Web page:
Ekkekko: The happiness spirit of the Andes

Do you want prosperity and happiness? Ekkekko is the spirit to talk to in the Andes and South America. (And doesn’t fall into the demonic class, but it’s my blog and I’ll cheat if I want to.) A helpful spirit, Ekkekko is a small, bald guy who wears a natty poncho to cover his fat belly, and pointed hat.

What is it with helpful spirits and their pointy hats?

Ekkekko dispenses gifts to those who respect him. In some South American markets, you can find figures of the benevolent spirit that people buy and take home to their houses. You can also buy miniature models of the gifts you want from Ekkekko, and put it near the statue–just as a reminder, I guess.

For example, if you want that car you’ve got your eye on, buy a model of it and place it near the statue. But be careful–if you don’t respect Ekkekko, you’re not going to get what you wish for.

Some say that the little fairy was once a powerful god in his own right, now demoted to spirit by the advent of Christianity.


Patricia Turner, Charles Russell Coulter; Dictionary of Ancient Deities, Oxford University Press US, 2001

Michelle Roehm McCann, Marianne Monson-Burton, David Hohn; Finding fairies: secrets for attracting little people from around the world, Council Oak Books, 2005


The Greeks sure love their vampires, part 3: Keres

There are a lot of vampires in Greek folklore. In fact, where we have one name for undead creatures who inhabit corpses and suck the blood of the living, they have a crapload of them. I’ll feature one of them today, the Keres, who just love to steal corpses (although why they’d want to is beyond me).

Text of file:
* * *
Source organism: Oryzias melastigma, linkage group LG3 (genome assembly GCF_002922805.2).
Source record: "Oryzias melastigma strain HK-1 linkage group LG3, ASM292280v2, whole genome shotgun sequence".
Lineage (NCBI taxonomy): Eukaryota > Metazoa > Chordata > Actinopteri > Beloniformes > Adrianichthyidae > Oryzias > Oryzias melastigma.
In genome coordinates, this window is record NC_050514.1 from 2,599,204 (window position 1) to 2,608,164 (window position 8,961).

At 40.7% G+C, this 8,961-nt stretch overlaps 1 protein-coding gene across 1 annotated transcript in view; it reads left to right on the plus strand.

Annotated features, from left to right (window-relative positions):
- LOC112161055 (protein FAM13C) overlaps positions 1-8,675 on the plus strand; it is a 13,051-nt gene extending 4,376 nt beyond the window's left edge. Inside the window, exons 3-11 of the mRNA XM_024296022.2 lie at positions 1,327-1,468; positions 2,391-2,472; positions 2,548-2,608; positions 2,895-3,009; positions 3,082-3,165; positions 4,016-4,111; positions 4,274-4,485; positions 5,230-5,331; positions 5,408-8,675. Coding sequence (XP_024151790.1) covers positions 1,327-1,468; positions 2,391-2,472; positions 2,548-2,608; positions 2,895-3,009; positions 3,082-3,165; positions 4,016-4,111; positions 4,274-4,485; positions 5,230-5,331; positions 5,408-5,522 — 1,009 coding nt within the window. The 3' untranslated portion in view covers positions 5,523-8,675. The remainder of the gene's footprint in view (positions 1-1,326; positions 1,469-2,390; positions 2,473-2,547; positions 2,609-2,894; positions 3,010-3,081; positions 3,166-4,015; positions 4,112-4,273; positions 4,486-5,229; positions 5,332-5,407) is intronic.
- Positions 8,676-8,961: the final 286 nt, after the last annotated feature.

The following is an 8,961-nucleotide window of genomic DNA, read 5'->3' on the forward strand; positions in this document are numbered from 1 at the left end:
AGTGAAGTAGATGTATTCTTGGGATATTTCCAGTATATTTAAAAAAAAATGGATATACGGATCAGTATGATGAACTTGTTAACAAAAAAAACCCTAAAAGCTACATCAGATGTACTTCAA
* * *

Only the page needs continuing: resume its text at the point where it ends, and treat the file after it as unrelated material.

I’m cheating here. Keres are not exactly vampires. What they are is spirits of the dead that escape from the jars that the Greeks used to use as coffins (I’m going to write something about Greek death rituals pretty soon. It’s interesting stuff).

Keres aren’t that interested in sucking blood–that’s the part that makes them not vampires. Technically, they’re ghouls. What they love to do is to steal corpses. Frankly, I don’t want to think about what the keres do with those dead bodies. Whatever it is, I’m pretty sure it’s not sunshine and rainbows.

Now just because keres are more interested in the arteries of the dearly departed doesn’t mean we should invite them into our homes with open arms. You see, keres spread disease faster than the most flea-bitten plague rat.

Luckily there is a preventative measure you can take that will keep keres out of your humble abode. Just paint tar or something equally sticky on the doorframe of the entrance to your house. If any keres tries to get in, they will get caught in the stickiness like one of those fly strips with disgusting dried fly corpses on it.


The Encyclopedia of Vampires, Werewolves, and Other Monsters
The Encyclopedia of Vampires, Werewolves, and Other Monsters

by Rosemary Ellen Guiley